A second MSC Cruises ship is to resume sailings with ten-night voyages in October rather than week-long departures from next week.

This is the second time MSC Magnifica has been delayed in restarting.  The 2,550-passenger ship was previously due to sail on September 26 after being delayed from August 29.

A new re-start date of October 19 has been set for MSC Magnifica with a series of seven cruises including an eight-night Christmas itinerary departing on December 18 from Genoa in Italy.   

The ship’s four proposed seven-night cruises from Bari, Italy between September 26 to October 24 have been cancelled as a result of the new scheduling

Passengers affected by the cancelled cruises will either be re-protected onto another cruise – in particular on MSC Grandiosa, which is currently sailing in the western Mediterranean – or will receive a future cruise credit valid until the end of 2021.

MSC Magnifica will follow the return to service of MSC Grandiosa, now on its fourth consecutive seven-night cruise.

The flagship resumed sailing in August for the first time since the suspension of cruises due to the Covid-19 pandemic following approval by authorities in Italy, Greece and Malta of the company’s new health and safety operating protocol, designed to protect passengers, crew and communities that the ship calls.  

MSC Grandiosa’s sailings have been extended through to the end of the year, including a Christmas cruise to depart from Genoa on December 20. 

The vessel is running seven-night cruises with embarkation in the Italian ports of Genoa, Civitavecchia, Naples and Palermo, plus a calling at Valletta in Malta.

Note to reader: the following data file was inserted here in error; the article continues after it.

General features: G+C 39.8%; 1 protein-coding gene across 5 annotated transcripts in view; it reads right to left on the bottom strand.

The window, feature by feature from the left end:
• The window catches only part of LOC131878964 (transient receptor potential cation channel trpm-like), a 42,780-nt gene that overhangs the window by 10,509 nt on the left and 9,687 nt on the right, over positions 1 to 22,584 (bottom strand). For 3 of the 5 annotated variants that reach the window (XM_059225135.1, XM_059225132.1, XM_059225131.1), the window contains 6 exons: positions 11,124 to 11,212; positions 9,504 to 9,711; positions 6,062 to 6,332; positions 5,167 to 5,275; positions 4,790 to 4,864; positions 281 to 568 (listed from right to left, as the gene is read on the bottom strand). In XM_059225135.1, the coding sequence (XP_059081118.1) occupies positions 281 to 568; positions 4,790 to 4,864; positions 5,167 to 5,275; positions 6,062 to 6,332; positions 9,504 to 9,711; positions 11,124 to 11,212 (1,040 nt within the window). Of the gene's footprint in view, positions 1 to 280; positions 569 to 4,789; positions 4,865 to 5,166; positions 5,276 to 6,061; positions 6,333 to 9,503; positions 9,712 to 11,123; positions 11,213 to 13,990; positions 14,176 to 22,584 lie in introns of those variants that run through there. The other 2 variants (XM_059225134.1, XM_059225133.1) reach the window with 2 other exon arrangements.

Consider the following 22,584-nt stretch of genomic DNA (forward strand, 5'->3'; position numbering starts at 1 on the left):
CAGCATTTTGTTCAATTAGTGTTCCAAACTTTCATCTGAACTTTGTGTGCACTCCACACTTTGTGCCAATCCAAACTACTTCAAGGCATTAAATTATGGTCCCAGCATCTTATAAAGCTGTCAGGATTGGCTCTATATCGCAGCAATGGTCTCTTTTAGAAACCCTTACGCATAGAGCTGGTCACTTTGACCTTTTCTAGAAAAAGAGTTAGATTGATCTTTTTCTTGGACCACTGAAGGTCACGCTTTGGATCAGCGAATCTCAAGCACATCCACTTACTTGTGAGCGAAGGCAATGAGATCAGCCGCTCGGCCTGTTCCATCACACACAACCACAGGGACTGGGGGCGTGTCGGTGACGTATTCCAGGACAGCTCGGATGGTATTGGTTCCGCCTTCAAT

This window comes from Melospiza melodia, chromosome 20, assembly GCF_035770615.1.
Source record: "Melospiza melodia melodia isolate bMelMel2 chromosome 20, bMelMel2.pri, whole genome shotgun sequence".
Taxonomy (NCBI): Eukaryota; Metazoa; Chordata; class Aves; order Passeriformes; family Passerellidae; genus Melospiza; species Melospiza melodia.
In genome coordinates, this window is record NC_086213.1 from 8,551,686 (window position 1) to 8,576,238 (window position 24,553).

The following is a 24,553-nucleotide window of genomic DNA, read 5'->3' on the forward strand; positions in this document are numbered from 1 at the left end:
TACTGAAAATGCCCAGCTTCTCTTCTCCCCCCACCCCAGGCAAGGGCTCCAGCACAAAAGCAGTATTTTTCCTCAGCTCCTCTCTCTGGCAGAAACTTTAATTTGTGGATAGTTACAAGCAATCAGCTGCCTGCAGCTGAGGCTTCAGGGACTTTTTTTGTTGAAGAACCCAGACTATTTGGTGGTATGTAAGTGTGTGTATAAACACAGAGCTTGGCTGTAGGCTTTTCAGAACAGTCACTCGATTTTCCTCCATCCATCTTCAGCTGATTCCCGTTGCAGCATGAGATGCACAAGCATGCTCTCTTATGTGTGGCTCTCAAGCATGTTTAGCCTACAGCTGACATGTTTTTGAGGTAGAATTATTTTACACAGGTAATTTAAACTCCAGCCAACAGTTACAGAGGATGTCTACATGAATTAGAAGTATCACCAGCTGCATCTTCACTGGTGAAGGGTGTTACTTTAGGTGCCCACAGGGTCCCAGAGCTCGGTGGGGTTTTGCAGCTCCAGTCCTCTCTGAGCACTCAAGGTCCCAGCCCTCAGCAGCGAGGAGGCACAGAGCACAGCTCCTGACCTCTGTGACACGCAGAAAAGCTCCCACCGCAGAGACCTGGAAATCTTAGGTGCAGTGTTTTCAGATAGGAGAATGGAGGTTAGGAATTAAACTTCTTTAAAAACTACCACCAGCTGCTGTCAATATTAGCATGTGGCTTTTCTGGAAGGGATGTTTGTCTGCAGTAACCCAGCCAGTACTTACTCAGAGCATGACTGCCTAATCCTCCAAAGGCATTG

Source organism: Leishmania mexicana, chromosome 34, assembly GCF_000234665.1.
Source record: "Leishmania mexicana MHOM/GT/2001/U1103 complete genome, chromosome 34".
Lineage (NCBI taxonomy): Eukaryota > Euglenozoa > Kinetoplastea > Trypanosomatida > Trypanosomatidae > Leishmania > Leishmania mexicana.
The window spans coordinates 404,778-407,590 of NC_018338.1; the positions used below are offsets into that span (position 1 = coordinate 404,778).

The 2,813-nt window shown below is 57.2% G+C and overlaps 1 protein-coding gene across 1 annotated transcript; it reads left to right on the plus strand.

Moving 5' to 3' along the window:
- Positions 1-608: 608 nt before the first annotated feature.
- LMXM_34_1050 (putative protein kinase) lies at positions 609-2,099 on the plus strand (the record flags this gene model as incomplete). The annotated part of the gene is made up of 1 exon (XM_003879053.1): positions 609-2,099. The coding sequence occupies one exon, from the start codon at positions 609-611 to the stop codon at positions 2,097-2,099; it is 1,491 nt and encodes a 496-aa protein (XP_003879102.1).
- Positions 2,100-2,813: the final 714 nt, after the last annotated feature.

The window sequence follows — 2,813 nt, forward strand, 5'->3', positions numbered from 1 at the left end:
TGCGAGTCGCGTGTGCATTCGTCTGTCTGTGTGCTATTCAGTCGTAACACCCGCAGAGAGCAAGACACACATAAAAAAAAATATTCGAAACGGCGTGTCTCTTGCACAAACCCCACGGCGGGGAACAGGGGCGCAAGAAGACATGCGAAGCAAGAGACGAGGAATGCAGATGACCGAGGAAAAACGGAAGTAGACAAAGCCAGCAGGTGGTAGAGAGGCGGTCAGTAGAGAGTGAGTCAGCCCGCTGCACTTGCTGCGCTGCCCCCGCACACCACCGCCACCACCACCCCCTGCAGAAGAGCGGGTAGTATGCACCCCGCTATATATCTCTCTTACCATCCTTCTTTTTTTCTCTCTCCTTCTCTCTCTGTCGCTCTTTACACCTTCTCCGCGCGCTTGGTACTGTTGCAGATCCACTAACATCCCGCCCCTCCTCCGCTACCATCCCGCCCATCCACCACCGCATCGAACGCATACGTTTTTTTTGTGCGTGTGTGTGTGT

MSC Magnifica’s new programme covers both the west and east Mediterranean from Genoa with calls at Livorno for Florence and Pisa, Messina in Sicily, Valletta in Malta, Piraeus for Athens and Katakolon for Olympia in Greece and Civitavecchia for Rome. 

The ten-night itinerary is designed for passengers looking for longer voyages that offer more destinations and more time at sea.

The longer sailings are also expected to appeal to passengers flying from Schengen countries because of strong pan-European air links to both Rome and Genoa, which together with Messina, are two of the ship’s three embarkation ports.

The line also says ‘proximity cruising’ is proving to be popular with passengers who live both in Italy and in neighbouring countries.  

Longer sailings are seen by the company to also appeal to consumers who typically cruise during the autumn and winter and those looking for a longer alternative to the seven-night MSC Grandiosa sailings. 

MSC Magnifica is due to set off on a world cruise in 2021, for the second consecutive year, following the completion of the updated Med itinerary.

Feedback from some of the thousands of passengers who have so far sailed on MSC Grandiosa has been positive, with many calling their experience one of the safest holiday options available, according to the company.